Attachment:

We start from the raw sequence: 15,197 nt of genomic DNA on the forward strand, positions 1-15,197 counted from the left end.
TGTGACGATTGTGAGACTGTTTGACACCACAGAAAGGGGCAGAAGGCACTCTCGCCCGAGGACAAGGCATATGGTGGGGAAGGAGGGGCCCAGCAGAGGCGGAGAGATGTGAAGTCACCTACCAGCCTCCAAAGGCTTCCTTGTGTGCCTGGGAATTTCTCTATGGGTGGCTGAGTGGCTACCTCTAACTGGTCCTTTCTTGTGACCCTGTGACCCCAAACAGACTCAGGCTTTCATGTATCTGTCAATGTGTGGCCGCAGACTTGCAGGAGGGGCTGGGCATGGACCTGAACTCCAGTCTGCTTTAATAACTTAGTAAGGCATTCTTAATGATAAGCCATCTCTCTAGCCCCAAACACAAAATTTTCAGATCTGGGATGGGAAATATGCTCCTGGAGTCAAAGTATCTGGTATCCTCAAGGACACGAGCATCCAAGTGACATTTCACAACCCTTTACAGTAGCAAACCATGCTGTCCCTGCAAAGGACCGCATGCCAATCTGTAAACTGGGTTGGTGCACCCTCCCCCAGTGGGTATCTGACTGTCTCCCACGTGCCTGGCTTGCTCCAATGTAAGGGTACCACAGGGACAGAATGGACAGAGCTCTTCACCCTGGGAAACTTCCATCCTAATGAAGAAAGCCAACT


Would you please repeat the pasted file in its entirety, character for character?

We start from the raw sequence: 15,197 nt of genomic DNA on the forward strand, positions 1-15,197 counted from the left end.
TGTGACGATTGTGAGACTGTTTGACACCACAGAAAGGGGCAGAAGGCACTCTCGCCCGAGGACAAGGCATATGGTGGGGAAGGAGGGGCCCAGCAGAGGCGGAGAGATGTGAAGTCACCTACCAGCCTCCAAAGGCTTCCTTGTGTGCCTGGGAATTTCTCTATGGGTGGCTGAGTGGCTACCTCTAACTGGTCCTTTCTTGTGACCCTGTGACCCCAAACAGACTCAGGCTTTCATGTATCTGTCAATGTGTGGCCGCAGACTTGCAGGAGGGGCTGGGCATGGACCTGAACTCCAGTCTGCTTTAATAACTTAGTAAGGCATTCTTAATGATAAGCCATCTCTCTAGCCCCAAACACAAAATTTTCAGATCTGGGATGGGAAATATGCTCCTGGAGTCAAAGTATCTGGTATCCTCAAGGACACGAGCATCCAAGTGACATTTCACAACCCTTTACAGTAGCAAACCATGCTGTCCCTGCAAAGGACCGCATGCCAATCTGTAAACTGGGTTGGTGCACCCTCCCCCAGTGGGTATCTGACTGTCTCCCACGTGCCTGGCTTGCTCCAATGTAAGGGTACCACAGGGACAGAATGGACAGAGCTCTTCACCCTGGGAAACTTCCATCCTAATGAAGAAAGCCAACT